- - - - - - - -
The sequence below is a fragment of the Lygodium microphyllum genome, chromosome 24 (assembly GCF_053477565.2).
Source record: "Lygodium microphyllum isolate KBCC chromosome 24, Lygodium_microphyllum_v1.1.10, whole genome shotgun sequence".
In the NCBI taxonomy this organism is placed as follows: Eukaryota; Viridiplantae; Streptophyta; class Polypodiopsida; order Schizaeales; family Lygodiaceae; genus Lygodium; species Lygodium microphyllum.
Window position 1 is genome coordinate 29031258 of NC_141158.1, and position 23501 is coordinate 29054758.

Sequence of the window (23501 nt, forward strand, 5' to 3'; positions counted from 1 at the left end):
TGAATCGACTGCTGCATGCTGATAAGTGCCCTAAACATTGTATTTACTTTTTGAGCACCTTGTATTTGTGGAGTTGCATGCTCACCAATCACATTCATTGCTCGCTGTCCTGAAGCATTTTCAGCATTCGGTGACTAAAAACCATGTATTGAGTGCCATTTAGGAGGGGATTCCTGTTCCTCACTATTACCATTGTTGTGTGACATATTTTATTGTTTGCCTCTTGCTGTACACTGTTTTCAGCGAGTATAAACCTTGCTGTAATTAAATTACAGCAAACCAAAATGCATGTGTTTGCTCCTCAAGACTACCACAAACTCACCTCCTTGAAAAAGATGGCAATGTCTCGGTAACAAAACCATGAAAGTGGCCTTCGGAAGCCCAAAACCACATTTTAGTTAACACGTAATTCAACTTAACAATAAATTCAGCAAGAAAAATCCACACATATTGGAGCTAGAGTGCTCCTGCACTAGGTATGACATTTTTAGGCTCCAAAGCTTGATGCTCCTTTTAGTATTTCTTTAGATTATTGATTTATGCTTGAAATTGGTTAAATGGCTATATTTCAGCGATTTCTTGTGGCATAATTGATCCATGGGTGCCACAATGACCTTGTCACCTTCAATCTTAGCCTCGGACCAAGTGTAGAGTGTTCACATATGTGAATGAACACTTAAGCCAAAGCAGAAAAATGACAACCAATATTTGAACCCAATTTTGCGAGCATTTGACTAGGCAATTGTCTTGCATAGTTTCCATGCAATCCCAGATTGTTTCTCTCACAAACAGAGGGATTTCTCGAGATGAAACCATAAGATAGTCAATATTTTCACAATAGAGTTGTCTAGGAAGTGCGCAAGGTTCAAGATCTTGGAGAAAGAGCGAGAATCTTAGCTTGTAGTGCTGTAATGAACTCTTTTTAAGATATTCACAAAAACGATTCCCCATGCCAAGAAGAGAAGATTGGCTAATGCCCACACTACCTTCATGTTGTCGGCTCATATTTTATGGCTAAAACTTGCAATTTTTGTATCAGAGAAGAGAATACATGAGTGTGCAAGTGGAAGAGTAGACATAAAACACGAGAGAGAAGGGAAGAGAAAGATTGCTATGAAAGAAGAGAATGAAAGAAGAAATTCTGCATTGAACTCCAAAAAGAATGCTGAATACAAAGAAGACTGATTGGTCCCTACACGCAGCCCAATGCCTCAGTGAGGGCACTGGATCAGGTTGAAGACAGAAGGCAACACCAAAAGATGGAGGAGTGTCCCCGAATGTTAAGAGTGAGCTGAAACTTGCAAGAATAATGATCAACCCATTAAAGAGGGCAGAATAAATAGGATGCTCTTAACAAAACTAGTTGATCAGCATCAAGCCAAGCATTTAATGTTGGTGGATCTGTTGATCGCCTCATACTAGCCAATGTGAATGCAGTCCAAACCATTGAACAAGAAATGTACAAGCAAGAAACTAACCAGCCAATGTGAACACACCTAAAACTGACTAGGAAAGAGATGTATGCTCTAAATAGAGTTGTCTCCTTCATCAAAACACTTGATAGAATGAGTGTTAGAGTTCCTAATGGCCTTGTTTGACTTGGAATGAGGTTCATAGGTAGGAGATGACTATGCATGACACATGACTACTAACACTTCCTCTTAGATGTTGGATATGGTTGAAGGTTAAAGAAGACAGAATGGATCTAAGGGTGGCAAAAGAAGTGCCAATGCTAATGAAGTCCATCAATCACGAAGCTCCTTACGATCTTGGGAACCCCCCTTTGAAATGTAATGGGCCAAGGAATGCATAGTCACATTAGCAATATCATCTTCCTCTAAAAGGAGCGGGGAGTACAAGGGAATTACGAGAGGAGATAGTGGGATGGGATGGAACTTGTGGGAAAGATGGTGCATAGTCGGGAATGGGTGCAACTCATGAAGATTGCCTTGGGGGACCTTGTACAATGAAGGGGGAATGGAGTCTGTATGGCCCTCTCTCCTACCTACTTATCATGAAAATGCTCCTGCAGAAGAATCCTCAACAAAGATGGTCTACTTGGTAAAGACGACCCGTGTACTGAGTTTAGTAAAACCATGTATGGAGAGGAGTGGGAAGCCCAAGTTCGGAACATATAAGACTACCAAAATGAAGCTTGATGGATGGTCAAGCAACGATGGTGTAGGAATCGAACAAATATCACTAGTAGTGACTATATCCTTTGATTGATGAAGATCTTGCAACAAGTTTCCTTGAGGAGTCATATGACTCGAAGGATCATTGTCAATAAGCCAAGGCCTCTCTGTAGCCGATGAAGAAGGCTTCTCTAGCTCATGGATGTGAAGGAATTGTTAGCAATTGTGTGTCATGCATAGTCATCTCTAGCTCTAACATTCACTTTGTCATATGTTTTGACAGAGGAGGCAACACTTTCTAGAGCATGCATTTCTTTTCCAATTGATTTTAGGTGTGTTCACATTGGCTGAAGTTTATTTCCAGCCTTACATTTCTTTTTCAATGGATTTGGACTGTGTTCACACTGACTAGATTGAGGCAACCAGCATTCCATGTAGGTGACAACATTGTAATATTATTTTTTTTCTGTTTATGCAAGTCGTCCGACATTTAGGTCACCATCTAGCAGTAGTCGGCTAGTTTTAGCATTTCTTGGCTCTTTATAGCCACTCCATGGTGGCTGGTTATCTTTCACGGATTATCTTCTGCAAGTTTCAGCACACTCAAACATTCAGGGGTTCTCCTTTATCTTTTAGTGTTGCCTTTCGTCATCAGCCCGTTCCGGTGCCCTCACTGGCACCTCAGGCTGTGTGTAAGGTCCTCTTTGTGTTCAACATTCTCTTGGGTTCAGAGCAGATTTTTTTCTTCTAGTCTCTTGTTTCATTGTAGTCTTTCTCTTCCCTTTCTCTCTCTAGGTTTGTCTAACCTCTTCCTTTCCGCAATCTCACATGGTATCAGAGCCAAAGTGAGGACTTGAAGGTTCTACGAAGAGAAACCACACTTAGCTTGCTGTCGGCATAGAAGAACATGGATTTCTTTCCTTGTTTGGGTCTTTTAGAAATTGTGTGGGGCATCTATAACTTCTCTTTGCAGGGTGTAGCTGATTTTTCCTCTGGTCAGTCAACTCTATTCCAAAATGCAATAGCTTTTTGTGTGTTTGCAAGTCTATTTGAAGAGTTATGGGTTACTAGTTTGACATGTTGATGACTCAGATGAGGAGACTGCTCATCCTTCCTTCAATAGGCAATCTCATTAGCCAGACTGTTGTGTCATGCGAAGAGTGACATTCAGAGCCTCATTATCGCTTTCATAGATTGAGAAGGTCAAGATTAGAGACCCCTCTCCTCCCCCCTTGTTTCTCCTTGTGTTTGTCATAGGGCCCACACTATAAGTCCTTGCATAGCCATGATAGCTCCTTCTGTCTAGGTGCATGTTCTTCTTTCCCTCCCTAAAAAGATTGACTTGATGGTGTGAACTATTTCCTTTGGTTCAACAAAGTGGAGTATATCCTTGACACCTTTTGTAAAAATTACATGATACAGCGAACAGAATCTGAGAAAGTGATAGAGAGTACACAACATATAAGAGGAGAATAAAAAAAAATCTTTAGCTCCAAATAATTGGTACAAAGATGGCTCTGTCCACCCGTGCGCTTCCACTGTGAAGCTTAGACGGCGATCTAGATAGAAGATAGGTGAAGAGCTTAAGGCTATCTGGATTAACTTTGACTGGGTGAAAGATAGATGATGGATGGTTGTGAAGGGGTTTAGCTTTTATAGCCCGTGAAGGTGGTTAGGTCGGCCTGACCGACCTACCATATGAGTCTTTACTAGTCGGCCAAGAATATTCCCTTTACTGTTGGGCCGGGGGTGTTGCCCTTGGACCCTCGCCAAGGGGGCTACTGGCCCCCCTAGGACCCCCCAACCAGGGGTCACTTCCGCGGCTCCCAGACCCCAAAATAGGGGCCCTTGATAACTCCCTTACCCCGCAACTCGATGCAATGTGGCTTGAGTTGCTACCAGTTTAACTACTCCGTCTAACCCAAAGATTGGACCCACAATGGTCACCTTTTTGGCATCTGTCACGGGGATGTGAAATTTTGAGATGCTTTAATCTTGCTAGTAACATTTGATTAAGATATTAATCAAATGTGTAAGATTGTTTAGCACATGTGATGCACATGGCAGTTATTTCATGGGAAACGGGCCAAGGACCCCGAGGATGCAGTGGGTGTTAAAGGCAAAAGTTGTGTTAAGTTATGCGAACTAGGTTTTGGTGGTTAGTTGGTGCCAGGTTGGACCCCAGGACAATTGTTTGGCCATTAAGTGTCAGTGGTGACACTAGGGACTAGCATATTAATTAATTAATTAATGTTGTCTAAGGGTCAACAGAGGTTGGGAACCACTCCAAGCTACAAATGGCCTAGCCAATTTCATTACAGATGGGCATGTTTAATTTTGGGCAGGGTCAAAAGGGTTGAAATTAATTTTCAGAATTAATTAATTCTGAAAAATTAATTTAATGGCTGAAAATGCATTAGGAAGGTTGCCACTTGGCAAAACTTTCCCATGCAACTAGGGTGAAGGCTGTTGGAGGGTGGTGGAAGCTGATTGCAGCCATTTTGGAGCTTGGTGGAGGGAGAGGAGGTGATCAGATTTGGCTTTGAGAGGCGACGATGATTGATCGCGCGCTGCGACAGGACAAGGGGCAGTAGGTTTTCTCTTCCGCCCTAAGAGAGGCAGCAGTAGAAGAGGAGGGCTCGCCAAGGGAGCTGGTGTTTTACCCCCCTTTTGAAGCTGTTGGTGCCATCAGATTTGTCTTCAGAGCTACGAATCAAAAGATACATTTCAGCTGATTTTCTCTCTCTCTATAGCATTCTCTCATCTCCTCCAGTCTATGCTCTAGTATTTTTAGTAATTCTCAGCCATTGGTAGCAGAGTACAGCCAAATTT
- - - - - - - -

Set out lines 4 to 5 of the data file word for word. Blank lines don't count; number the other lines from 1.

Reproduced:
Window position 1 is genome coordinate 29031258 of NC_141158.1, and position 23501 is coordinate 29054758.

Sequence of the window (23501 nt, forward strand, 5' to 3'; positions counted from 1 at the left end):